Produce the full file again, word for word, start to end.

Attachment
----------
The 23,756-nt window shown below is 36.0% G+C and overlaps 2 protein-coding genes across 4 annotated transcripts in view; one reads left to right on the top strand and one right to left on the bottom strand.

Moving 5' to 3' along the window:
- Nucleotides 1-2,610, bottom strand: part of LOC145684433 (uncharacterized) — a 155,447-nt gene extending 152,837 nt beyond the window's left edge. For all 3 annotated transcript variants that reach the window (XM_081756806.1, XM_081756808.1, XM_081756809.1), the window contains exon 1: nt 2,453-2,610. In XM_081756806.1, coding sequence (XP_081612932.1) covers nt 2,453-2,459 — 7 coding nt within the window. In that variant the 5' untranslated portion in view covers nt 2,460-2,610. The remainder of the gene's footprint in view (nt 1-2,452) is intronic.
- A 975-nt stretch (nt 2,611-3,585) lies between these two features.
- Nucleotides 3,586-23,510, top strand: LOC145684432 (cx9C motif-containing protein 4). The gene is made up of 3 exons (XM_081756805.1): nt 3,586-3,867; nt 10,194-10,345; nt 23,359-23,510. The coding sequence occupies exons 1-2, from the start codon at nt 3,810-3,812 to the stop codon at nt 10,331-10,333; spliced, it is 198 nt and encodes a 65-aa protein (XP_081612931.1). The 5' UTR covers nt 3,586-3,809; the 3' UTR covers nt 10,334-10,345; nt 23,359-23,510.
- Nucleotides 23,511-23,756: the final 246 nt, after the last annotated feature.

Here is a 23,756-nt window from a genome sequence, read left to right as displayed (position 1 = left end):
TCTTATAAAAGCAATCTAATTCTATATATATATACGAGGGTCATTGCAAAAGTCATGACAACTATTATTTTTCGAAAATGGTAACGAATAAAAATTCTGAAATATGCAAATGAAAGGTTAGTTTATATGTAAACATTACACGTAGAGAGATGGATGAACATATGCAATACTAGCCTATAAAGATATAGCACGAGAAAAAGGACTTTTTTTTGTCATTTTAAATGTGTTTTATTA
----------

The 23,756-nt window shown below is 36.0% G+C and overlaps 2 protein-coding genes across 4 annotated transcripts in view; one reads left to right on the top strand and one right to left on the bottom strand.

Moving 5' to 3' along the window:
- Nucleotides 1-2,610, bottom strand: part of LOC145684433 (uncharacterized) — a 155,447-nt gene extending 152,837 nt beyond the window's left edge. For all 3 annotated transcript variants that reach the window (XM_081756806.1, XM_081756808.1, XM_081756809.1), the window contains exon 1: nt 2,453-2,610. In XM_081756806.1, coding sequence (XP_081612932.1) covers nt 2,453-2,459 — 7 coding nt within the window. In that variant the 5' untranslated portion in view covers nt 2,460-2,610. The remainder of the gene's footprint in view (nt 1-2,452) is intronic.
- A 975-nt stretch (nt 2,611-3,585) lies between these two features.
- Nucleotides 3,586-23,510, top strand: LOC145684432 (cx9C motif-containing protein 4). The gene is made up of 3 exons (XM_081756805.1): nt 3,586-3,867; nt 10,194-10,345; nt 23,359-23,510. The coding sequence occupies exons 1-2, from the start codon at nt 3,810-3,812 to the stop codon at nt 10,331-10,333; spliced, it is 198 nt and encodes a 65-aa protein (XP_081612931.1). The 5' UTR covers nt 3,586-3,809; the 3' UTR covers nt 10,334-10,345; nt 23,359-23,510.
- Nucleotides 23,511-23,756: the final 246 nt, after the last annotated feature.

Here is a 23,756-nt window from a genome sequence, read left to right as displayed (position 1 = left end):
TCTTATAAAAGCAATCTAATTCTATATATATATACGAGGGTCATTGCAAAAGTCATGACAACTATTATTTTTCGAAAATGGTAACGAATAAAAATTCTGAAATATGCAAATGAAAGGTTAGTTTATATGTAAACATTACACGTAGAGAGATGGATGAACATATGCAATACTAGCCTATAAAGATATAGCACGAGAAAAAGGACTTTTTTTTGTCATTTTAAATGTGTTTTATTA